A Reflection on NYPL’s Map Warper Tool

Authored by: Emily Griffin

This is a map from the atlas Rachel Lipkin and Emily Griffin added metadata to for the New York Public Library. The map shows New York City and parts of New Jersey.

This is a map from the atlas Rachel Lipkin and Emily Griffin added metadata to for the New York Public Library. The map shows New York City and parts of New Jersey.

The picture shown is a map of Essex, Union, and Hudson counties in New Jersey (and surrounding areas) from The New York Public Library’s Map collection[1]. The original map was created by Griffith Hopkins as part of an extensive atlas of New Jersey and the surrounding areas titled Combined atlas of the State of New Jersey and the County of Hudson: From Actual Survey, Official, and Private Plans. The original atlas was published in 1873. My initial research on Griffith M. Hopkins and G.M. Hopkins Company hasn’t yielded much. I suspect G.M. Hopkins was one of many individuals making maps during the 1800’s, and that I would have to undertake special research on cartography in order to find out any specific details about the creator and his motivations. However, the map as an object alone allows researchers to infer what technology was available, attitudes and ideologies employed by cartographers of the era, and changes in the shorelines and official county divisions of New York and New Jersey. Continue reading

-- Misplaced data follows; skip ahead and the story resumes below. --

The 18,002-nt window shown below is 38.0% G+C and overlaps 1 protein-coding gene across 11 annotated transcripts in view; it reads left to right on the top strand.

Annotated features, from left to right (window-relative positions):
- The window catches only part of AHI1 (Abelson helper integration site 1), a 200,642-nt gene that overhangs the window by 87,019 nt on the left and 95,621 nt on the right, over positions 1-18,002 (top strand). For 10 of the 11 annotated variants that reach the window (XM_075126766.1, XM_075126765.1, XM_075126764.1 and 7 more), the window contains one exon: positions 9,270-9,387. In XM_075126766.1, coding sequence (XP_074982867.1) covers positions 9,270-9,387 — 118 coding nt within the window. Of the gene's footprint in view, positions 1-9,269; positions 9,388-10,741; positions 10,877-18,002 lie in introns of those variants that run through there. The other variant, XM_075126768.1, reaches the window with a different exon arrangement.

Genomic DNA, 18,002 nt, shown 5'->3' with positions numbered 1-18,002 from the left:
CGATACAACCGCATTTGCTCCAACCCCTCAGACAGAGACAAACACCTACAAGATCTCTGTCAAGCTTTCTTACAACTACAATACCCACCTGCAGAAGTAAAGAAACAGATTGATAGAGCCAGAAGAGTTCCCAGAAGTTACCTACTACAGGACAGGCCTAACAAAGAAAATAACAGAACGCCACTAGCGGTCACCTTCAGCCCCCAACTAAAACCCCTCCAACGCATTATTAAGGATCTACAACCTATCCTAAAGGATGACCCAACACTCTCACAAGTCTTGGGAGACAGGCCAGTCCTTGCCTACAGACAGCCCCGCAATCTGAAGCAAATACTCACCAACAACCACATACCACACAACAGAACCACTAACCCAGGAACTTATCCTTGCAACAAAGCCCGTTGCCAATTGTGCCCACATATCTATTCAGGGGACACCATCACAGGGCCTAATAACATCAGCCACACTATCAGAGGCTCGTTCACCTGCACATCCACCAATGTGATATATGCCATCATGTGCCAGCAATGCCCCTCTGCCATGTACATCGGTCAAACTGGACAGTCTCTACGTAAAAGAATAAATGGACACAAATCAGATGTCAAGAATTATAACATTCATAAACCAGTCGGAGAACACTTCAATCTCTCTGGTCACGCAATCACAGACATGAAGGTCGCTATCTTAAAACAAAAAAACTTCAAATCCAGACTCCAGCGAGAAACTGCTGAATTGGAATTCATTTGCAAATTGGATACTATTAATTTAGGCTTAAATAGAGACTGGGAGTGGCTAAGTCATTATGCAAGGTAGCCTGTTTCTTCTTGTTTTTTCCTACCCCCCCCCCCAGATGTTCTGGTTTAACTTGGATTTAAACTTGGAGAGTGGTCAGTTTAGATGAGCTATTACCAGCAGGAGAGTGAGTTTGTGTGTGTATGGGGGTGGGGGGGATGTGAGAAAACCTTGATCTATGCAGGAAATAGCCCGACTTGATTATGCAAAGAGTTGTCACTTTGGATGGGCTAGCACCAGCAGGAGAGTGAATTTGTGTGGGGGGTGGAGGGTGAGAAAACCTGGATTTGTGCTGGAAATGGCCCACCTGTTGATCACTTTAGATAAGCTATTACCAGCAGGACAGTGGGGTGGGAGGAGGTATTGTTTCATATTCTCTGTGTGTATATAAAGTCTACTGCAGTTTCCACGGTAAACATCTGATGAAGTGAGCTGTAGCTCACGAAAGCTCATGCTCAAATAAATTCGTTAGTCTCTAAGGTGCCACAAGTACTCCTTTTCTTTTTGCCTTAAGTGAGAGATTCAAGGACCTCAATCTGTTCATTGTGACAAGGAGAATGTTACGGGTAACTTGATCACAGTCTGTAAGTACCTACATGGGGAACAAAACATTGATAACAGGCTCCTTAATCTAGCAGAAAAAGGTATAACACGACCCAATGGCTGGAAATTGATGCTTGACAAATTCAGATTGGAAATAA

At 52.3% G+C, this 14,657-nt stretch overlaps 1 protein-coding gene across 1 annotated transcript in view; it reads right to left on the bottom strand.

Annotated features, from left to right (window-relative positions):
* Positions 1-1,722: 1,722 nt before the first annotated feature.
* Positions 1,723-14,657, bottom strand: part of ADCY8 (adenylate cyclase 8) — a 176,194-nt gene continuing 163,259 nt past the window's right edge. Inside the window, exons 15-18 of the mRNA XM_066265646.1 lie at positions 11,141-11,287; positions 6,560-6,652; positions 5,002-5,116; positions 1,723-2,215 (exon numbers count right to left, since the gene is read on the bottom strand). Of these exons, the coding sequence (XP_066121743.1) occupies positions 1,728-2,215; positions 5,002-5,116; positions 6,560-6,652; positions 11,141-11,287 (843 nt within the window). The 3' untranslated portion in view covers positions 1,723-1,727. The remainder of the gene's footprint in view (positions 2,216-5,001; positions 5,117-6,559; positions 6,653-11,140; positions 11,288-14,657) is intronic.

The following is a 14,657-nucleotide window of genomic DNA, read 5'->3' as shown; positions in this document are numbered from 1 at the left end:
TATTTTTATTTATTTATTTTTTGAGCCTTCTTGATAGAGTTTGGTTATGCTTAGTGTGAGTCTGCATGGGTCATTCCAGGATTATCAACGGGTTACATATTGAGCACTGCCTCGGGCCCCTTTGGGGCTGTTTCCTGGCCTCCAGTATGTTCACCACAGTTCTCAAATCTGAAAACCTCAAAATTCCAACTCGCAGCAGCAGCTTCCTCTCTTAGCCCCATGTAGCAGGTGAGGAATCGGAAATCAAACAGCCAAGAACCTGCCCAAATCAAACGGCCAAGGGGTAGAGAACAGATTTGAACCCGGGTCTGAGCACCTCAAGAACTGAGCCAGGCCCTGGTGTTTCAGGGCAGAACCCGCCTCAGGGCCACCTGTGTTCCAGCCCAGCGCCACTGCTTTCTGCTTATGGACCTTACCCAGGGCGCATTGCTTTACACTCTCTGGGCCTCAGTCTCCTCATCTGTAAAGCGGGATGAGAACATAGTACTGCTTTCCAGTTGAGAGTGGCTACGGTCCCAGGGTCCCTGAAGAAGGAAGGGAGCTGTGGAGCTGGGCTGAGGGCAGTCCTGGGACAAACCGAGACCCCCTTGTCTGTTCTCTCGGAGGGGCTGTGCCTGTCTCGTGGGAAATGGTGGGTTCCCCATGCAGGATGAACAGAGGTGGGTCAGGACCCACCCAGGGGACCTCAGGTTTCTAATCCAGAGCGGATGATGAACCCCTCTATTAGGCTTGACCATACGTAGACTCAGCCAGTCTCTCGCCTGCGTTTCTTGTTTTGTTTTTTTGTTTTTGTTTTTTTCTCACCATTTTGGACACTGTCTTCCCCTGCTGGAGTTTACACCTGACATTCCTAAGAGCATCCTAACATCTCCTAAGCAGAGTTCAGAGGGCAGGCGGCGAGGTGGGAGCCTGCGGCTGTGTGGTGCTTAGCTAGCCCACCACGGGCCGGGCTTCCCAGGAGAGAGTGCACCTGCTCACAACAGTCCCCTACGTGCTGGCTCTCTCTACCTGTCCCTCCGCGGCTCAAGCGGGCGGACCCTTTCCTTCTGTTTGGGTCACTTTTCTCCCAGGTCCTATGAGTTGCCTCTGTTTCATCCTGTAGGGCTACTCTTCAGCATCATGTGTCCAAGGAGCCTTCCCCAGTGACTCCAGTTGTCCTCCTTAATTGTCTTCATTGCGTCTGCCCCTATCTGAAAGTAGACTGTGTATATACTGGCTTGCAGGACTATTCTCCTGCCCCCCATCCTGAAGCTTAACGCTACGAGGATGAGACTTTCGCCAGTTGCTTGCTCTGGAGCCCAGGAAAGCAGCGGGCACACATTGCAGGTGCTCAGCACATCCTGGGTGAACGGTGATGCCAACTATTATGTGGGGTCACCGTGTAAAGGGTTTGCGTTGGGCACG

The NYPL Map Warper: A Brief Topic and Image Analysis

Authored by Rachel Lipkin

Untitled

Image Information
LCSH: 1XX – Map and guide
Curator: Hopkins, G. M
Date: 1873

Summary of Image

G.M Hopkins curated this image in 1873 as a collection to his layer and atlas of New Jersey and most specifically the counties of Essex, Hudson, and Union.  This map describes the property lines, the cities and towns within the area. Particularly, this map showed the general landscape of the entire area, and within the layer provided by the New York Public Library, there were roughly three other maps that depicted the Hoboken and Weehawken area, train lines, ferry stops, and coast lines.  The resources that are related to this object consist of maps, such as this one, that depict the land of New Jersey in the late 1800’s. The entire atlas, and its parts, was so fragile and delicate that throughout our project it would have been excellent to see them in physical form, but unfortunately we were not allowed to view it. Continue reading